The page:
June 8, 2017 by VAHVA Fitness

Intense core workout to target both abs and obliques. Proper core training combined with a good diet produces results.

Here is an excellent 3-round core workout to destroy your entire midsection. You can do this workout on its own or after your main workout.

Core is one of the most important areas for athletic ability and a defined muscular core is a sign of power and aesthetics. You want athleticism? Take core training seriously.

Your core will get plenty of work done with movement training and heavy compound lifts, but to reach the full potential your core needs to be sufficiently trained.

The more you focus on one area, the better gains you can expect. Just make sure you train all the others parts of the body as well since your body will always aim for equilibrium and structural balance. You will reach the best results when your body is balanced and whole.

Contrary to what many people think, you won't get a "bulky midsection" by training the obliques - instead the obliques will make your core look narrower because your sides will be more defined and not soft. 

In Abs 20XX program we cover all different types of abdominal strength (and all the necessary exercise progressions) and routines to develop them. A-20XX also has info about intuitive eating, nutrition plans and a 7-step ladder to help you get fit.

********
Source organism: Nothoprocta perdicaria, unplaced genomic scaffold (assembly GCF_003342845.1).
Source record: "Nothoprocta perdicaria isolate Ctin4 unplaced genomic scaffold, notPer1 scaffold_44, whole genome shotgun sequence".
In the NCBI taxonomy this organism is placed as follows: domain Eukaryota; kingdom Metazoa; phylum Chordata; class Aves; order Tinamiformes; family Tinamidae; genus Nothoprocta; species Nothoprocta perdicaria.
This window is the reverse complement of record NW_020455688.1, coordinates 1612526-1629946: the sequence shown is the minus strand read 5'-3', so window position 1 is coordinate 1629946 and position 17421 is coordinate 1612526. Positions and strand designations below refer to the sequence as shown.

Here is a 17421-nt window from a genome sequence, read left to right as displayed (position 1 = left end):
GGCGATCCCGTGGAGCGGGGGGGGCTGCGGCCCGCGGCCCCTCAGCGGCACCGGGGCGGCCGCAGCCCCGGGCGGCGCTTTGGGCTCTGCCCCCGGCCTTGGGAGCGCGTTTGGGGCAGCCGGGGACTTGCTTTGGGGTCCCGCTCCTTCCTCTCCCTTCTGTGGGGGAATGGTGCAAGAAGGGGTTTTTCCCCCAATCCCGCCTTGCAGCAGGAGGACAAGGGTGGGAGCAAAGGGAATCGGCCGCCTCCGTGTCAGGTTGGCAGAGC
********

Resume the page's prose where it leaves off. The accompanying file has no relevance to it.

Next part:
Core Workout for Abs and Obliques

Hanging Leg Raise: 3 x 5 repetitions

Hanging Knee Raise: 3 x 5 repetitions

Hanging Oblique Raise: 3 x 5 repetitions per side

L-Hold: 5 seconds

Take 1-2 minutes of rest between rounds, but no rest between exercises. This workout can be done 1-3 times per week.

Hanging Leg Raise

leg raise for six pack abs

Hanging leg raise will work the abs (mostly core stability) and hip flexors.

You don't need to raise the toes all the way up to the bar - 90 degrees is often more than enough. This is because majority of people don't have the flexibility or mobility to lift the legs all the way up with a good form.

Instead almost everyone leans back by utilizing the lats and by using momentum to do the movement - and this is not what we want to accomplish.

The correct form is to keep the upper body and core as stable as possible while slowly lifting the legs up with control.

The harder version (hanging leg raise) is done with straight legs which can be demanding for the mobility of your hip flexors and quads, whereas with the easier variation you only need to lift the knees up.

Hanging Oblique Raise

obliques training oblique crunch

Hanging oblique raise will develop the abs, hip flexors and the lower oblique muscles.

Similar to other hanging leg raise variations, it's important to keep the upper body and core stable while primarily focusing on raising the legs from the side by crunching the obliques.

Avoid momentum and focus on control. Your obliques should do majority of the work here and that's the place where you should feel the most tension and burn.


l hold for abs and core

L-hold is an excellent finisher to your core workouts. 

You will isometrically train the core and hip flexors. Hanging L-sit hold is also excellent for developing the mobility for the real L-sit.

You should work towards doing the L-hold with straight legs but in the beginning you can do it with slightly bent legs or even just holding your knees up.


samuli jyrkinen

About the author 

Samuli Jyrkinen

Samuli is the ninja behind the scenes (photography, videography, websites, program platforms and more). He has been training religiously for over a decade and has a firm grasp of physical and mental fitness. You will find our story here.

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